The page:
Small Business Owners: Launch a Twitter Campaign Before you Launch Anything Else

I’m working on a new business project that won’t release until the beginning of November (2011). However, three weeks ago I launched our Twitter account and have been steadily building a community of followers, with over 200 followers at the moment of writing (I won’t take the opportunity to shamelessly self-promote here, but will tell you that we’ll be producing online video content).

What’s more, our followers are excited and looking forward to our release. We’ve had multiple direct messages telling us how “original” our concept is and how much people are looking forward to it. Influencers in the niche we’ve entered have mentioned us a number of times, and many of our daily tweets have been retweeted—all indicators of a successful Twitter strategy.

Thinking of this experience I realized how perfect Twitter is for launching projects at the concept and not the content phase. This is what’s going on in our case. After all, we have no product—no pictures, no blog posts, no videos, no content—only the promise of it. What we do have, though, is a concept (and one that has apparently struck a chord with some people).

And it turns out I’m not alone in this conclusion. Past examples demonstrate that Twitter can increase the success of most brands launched, especially when used well before the launch itself.

As far as the Facebook versus Twitter debate, when it comes to launching a product, brand or business, others agree that Twitter is much better than Facebook for initially generating excitement. After all, Facebook demands content. Integrated utilities put image galleries, videos, and other information at the top of pages. In Facebook, it’s about rewarding people who like you with your original content.

But on Twitter it’s about community, and a concept can grow a community. So, looking at what other brands have done and mixing it with the project we’re currently working on, here are five strategies to implement in Twitter while your product, brand or business is still just a concept.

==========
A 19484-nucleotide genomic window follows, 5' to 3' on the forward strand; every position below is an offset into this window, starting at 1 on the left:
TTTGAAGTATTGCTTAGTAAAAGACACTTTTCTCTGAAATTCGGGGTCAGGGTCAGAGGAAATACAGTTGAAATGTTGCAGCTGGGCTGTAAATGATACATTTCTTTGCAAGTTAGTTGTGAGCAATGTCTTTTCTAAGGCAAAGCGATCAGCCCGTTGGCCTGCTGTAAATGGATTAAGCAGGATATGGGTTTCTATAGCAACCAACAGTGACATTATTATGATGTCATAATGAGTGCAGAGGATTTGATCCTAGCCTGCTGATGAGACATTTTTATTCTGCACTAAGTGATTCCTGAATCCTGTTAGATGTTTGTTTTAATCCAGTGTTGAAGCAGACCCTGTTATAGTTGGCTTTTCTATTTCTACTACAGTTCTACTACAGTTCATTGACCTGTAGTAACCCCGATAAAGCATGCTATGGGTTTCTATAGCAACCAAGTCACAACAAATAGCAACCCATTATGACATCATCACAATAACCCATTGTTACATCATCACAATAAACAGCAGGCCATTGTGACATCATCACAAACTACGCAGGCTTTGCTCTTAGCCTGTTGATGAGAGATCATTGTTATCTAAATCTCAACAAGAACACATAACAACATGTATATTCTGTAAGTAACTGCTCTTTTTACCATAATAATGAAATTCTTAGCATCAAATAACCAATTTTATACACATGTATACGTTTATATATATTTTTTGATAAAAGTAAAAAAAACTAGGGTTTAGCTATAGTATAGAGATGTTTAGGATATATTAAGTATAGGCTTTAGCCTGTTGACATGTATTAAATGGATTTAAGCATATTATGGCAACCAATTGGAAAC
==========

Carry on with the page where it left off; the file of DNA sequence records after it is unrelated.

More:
1. Provide a profile image that symbolizes if not demonstrates your concept, and a full description in your bio. Obviously the worst thing you can do it leave the ugly egg profile image. But another mistake would be to use an image that has nothing to do with your concept. Likewise, you need a bio that accurately describes what you’re launching, when, where and why you should be followed.

2. Appeal first and foremost to your niche. Chris Anderson proved in The Long Tail that not only is there a niche for most anything, but there are die-hards within the niches that will become evangelists for your concept if you connect with them. Each niche has a community, and in every community there are influencers. So reach these people first of all.

3. Tweet regularly about your progress. You should tweet regularly anyway, but let your followers know what you’re doing to make progress. Tell them about setbacks you are having, victories you’ve achieved, and obstacles you’ve overcome. Remind them of the launch or release date, and include them in decisions when possible by asking them their opinion.

4. Provide content as it becomes available. Don’t hold content back and then spring it all on them on the release date. Get them excited about it by giving them pictures, articles, anything you can as you get it. In fact, give them this content the moment you get it—reward them for following you .

5. Be genuine. Lastly, be as genuine as possible in the way you represent yourself. Don’t try to be something you’re not. Let’s face it, at the moment you really don’t have much of anything anyway: just an idea at most. But, you are giving your followers a rare glimpse of the wonder of entrepreneurship by letting them see the magic, sweat, toil and tears that happens when the concept—the idea—of a brand, business or product becomes reality.

Article first published as Launch a Twitter Campaign Before Anything Else on Technorati.

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